Comics Herstory: Emily Carroll
Emily Carroll is a writer and artist from Ontario who has been terrifying readers since 2010. She gained notoriety for her webcomic, His Face All Red, which, after publication on her site, made rounds (and still occasionally pops up) on various sites.
Carroll began her comic career in webcomics, publishing fairy tales, romance, and dream journals in addition to horror stories. Her illustration work has appeared in Paste Magazine, Wolfen Jump online anthology, and Spera. Carroll also illustrated the graphic novel Baba Yaga’s Assistant, written by Marika McCoola and published last year.
In 2014, she published her first collected work, a book of short horror comics titled Through the Woods. Visually, the book is stunning. Carroll stretches the medium, using a combination of art, coloring, and lettering that builds the suspense of each story. The illustrations themselves are layered and rich, giving the book an otherworldly feel.
What makes the book truly special, though, isn’t just the visual element. The stories are creepy, yes, but can feel ambiguous. However, when these comics are read as a way to understand reaction to trauma and trauma itself, they become much more accessible. The horror of seeing something that cannot be there is grounded in the very real horror that comes with various types of loss.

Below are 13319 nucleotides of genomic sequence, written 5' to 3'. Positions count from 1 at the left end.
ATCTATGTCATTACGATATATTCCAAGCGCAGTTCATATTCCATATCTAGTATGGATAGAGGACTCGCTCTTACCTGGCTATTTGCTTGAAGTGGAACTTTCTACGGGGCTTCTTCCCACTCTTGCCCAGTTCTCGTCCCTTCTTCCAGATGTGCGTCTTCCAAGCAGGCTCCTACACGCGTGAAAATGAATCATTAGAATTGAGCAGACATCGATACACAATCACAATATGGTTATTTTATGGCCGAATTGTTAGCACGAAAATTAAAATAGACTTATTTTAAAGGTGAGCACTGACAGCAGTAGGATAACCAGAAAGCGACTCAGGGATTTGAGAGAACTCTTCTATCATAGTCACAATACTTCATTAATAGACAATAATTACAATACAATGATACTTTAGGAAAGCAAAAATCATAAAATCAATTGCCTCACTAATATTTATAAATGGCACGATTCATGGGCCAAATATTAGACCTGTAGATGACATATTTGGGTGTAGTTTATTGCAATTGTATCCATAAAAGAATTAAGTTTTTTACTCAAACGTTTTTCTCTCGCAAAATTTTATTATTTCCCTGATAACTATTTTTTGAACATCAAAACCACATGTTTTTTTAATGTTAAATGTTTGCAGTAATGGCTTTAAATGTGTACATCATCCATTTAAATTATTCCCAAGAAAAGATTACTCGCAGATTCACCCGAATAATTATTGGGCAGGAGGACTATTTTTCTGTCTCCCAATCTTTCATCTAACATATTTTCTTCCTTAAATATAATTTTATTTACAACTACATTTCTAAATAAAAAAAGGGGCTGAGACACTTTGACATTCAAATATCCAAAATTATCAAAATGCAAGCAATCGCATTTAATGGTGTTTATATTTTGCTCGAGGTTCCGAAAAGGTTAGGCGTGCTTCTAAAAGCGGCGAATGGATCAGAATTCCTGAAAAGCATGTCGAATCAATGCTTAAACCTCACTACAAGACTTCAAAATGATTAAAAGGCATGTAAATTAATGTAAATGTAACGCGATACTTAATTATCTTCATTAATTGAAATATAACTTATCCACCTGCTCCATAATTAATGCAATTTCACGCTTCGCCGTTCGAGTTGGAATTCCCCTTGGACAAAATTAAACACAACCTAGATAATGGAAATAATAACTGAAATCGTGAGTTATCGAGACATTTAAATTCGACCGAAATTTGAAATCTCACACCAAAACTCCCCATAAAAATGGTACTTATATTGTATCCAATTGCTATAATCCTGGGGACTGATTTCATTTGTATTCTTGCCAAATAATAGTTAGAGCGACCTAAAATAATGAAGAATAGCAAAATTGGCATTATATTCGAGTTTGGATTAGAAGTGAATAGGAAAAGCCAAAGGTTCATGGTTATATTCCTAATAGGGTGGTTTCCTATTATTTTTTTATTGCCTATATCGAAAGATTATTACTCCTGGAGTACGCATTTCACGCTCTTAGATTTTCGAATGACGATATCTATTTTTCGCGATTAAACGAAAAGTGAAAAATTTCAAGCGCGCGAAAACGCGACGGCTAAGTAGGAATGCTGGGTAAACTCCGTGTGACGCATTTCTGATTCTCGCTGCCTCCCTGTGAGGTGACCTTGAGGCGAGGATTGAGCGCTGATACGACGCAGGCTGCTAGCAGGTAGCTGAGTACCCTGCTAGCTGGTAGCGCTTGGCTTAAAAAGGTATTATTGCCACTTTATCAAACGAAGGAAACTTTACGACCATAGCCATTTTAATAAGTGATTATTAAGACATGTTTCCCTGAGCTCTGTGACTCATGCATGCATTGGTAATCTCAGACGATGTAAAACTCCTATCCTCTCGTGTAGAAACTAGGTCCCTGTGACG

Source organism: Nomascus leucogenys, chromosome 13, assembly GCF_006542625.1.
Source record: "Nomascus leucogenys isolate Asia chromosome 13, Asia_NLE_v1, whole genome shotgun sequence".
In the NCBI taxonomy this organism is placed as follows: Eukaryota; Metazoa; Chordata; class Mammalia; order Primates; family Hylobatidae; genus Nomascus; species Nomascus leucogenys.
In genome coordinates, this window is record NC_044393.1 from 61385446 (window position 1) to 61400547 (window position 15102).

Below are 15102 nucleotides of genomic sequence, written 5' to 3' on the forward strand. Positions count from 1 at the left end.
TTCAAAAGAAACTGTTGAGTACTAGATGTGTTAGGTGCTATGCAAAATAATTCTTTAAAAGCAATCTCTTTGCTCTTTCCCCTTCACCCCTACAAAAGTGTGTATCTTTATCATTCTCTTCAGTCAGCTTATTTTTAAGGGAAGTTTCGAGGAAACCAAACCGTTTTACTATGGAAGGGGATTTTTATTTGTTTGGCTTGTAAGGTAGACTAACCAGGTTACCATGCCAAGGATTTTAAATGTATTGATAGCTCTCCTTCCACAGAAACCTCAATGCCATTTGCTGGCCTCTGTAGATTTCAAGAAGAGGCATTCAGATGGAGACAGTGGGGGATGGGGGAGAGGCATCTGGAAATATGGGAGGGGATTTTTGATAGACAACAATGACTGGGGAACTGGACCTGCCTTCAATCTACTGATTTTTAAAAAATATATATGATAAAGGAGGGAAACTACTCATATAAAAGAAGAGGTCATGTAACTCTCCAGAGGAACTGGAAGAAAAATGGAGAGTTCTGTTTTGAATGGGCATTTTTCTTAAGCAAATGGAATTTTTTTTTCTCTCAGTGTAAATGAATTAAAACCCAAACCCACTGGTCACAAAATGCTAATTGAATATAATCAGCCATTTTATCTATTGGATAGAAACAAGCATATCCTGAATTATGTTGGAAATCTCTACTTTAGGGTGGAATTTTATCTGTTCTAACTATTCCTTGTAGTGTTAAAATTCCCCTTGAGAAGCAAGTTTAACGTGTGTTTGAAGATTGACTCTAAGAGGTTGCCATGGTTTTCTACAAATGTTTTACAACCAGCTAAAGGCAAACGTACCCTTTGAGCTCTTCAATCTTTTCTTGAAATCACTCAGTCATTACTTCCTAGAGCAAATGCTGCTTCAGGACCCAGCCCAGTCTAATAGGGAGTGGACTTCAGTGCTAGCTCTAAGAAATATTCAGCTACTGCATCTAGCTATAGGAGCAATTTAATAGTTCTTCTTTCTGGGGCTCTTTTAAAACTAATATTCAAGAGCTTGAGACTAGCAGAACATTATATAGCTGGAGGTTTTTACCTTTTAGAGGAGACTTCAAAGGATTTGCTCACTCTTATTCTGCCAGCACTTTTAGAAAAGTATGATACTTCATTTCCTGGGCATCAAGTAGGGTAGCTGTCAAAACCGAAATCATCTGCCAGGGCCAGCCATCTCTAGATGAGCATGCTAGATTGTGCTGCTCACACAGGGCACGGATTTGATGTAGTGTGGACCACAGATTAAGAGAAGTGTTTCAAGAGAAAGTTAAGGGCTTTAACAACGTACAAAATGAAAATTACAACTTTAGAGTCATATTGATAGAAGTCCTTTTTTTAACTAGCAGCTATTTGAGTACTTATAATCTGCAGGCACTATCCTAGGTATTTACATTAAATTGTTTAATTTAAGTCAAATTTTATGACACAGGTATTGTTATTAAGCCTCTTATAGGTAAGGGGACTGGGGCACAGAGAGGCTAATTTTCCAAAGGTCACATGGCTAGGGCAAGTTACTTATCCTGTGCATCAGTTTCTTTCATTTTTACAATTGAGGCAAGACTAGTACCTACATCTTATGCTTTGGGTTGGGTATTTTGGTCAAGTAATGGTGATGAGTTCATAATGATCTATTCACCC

This theme is also exemplified especially well in Carroll’s webcomic, Margot’s Room. As with the print medium, Carroll pushes the boundaries of webcomic by forcing readers to interact with the comic in order to read it. Clicking on the comic (available on her site) takes the reader to a screen with a poem written over an empty bedroom with bloodstained floorboards and a broken window. In order to read the comic, readers must click on various objects in the room, all related to the poem at the top of the page.
The order in which the reader is supposed to click on the objects is given, but somewhat subtly. The end result of this is that it forces the reader to interact with the trauma that the main character has gone through. The fact that the order isn’t immediately clear points to the disorienting nature of a traumatic experience, and this produces a visceral sort of fear.
Carroll continues to push the boundaries of storytelling in any given medium, which makes her an exciting artist and storyteller to follow. These stories are valuable not only for their aesthetic appeal (which is not a small amount of appeal) but for forcing readers to consider the source of the horror in the story–what constitutes horror for the characters and why.